Did you know that Lehi is the fifth fastest growing city in the country? (the 1913-built Smuin Dancing Academy). The Colonial House, originally Racker Mercantile, was a beautifully restored reception and hosting center. The Lehi Memorial Building, the first municipal structure in America specifically erected to honor the memory of World War I veterans, is now the home of the Hutchings Museum, which has won state and national accolades for the depth and variety of its collection. Lehi’s power collection and distribution system, the city’s greatest single source of revenue, has been a boon to the community since 1964. At that time, city officials signed a long-term contract to purchase power from the Intermountain Consumer Power Association. From https://www.lehi-ut.gov/community/about-lehi/ Today, according to the U.S. Census Bureau, Lehi is the fifth fastest-growing city in the country. The City has more than doubled in size since 2000, with population estimates exceeding 77,000 residents. Lehi is quickly becoming a premier technology and commercial center along the Wasatch Front. Several landmark companies call Lehi home, including Adobe, Micron, Xactware, Microsoft, Vivint, Oracle, and Podium. Lehi is also home to a wide variety of retail stores and restaurants, many of which are located in the Traverse Mountain shopping district. Thanksgiving Point, a unique destination offering museums, botanical gardens, shopping, restaurants, and other entertainment options highlights all that Lehi has to offer. Lehi is a beautiful place to live and work. Utah Lake is located just to the south, with the picturesque Jordan River running through the City. Lehi is surrounded by the Wasatch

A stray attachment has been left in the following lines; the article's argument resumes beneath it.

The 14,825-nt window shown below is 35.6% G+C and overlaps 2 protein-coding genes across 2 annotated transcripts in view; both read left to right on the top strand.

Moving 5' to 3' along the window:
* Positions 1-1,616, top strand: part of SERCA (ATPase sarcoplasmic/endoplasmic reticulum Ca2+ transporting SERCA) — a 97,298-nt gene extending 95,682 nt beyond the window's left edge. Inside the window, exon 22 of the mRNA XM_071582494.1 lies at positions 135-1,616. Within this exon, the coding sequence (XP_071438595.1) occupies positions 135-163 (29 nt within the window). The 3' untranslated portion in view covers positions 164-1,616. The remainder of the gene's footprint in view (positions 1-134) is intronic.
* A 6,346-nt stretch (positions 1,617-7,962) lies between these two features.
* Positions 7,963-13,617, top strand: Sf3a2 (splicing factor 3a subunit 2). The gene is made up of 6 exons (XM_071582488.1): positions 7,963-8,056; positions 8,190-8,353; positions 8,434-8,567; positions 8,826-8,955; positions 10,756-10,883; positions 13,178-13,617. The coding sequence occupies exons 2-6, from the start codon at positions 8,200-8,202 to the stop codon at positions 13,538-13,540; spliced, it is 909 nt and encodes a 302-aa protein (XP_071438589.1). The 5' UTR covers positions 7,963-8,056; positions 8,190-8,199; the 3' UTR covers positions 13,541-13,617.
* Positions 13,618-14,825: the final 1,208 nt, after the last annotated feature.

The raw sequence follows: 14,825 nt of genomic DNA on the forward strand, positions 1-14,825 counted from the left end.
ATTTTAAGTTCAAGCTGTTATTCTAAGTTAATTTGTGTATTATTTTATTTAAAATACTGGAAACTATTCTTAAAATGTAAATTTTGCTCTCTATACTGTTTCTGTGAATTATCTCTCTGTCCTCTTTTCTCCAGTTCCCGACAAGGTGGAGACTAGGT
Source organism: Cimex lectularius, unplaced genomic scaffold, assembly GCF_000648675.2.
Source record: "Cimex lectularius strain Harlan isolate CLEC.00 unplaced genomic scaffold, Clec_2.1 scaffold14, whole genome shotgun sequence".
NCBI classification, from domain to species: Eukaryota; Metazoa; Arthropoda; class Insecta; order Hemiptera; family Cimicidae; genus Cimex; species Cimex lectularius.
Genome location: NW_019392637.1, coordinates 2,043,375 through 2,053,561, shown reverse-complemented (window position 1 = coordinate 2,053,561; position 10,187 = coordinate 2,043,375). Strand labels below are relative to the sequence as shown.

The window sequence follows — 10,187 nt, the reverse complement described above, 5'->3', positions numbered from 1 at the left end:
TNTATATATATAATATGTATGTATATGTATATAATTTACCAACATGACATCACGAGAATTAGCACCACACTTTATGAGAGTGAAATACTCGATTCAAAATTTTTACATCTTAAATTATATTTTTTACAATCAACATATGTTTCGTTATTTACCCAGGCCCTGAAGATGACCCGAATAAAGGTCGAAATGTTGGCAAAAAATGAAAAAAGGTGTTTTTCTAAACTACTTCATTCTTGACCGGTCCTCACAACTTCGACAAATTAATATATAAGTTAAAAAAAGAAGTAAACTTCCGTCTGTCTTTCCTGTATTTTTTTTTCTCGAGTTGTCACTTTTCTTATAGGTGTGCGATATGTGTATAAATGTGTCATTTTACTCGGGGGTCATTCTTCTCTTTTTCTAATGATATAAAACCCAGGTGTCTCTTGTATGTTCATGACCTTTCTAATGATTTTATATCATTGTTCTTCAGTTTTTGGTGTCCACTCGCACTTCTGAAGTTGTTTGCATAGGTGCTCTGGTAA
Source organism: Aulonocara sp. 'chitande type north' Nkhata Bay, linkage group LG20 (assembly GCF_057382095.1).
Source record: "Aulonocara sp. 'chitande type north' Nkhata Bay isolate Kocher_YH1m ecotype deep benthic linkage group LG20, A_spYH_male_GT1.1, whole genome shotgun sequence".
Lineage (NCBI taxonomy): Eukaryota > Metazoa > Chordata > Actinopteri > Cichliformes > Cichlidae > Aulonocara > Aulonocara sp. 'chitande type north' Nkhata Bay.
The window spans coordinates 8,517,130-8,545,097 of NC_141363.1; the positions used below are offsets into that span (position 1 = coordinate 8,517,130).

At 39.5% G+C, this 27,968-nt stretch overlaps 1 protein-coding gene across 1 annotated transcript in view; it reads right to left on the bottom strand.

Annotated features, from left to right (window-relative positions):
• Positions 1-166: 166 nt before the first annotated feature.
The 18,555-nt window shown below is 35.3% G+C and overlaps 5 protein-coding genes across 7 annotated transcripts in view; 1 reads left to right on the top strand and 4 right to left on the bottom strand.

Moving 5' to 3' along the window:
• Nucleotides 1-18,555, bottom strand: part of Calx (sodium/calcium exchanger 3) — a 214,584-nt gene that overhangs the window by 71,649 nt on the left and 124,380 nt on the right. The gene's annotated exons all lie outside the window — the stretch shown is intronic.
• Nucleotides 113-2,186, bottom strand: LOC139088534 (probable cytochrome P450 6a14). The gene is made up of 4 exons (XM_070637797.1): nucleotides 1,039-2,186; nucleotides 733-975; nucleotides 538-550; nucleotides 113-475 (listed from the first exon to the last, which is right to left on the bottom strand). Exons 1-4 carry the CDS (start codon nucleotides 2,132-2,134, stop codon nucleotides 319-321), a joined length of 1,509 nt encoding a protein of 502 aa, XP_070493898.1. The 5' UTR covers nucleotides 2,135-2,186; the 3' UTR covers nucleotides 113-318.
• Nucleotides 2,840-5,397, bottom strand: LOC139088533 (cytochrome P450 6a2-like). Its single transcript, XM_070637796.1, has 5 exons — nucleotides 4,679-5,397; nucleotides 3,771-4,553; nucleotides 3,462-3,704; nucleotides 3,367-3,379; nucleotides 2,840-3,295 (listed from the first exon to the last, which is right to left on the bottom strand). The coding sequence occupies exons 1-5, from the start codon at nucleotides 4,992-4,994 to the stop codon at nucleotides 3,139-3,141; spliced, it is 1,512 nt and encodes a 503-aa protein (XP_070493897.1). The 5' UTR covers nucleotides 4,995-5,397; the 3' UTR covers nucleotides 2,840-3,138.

Mountains on the East and the White Mountains and Oquirrh Mountains on the West. Lehi’s beautiful natural surroundings provide easy access to hiking, mountain biking, fishing, camping, skiing, hunting, and many other outdoor activities. The City provides a full range of services, including police and fire protection, construction and maintenance of roads, parks, commercial and residential building inspection, recreational opportunities (including a recreation center, indoor pool, and outdoor pool), and many cultural events. The City also owns and operates a culinary water system, a secondary water system, a wastewater system, a storm water system, an electrical distribution system, solid waste collection, and an emergency medical service.

Indeed, Lehi City is pioneering Utah’s future!


general election essentials WHAT YOU NEED TO KNOW The who,when, and where of the 2021 general election!

Questions?

Call the Utah County Elections Office at (801) 851-8128

VOTER QUALIFICATIONS

WHERE DO I VOTE?

Voter Registration is open to all Utah County residents who are: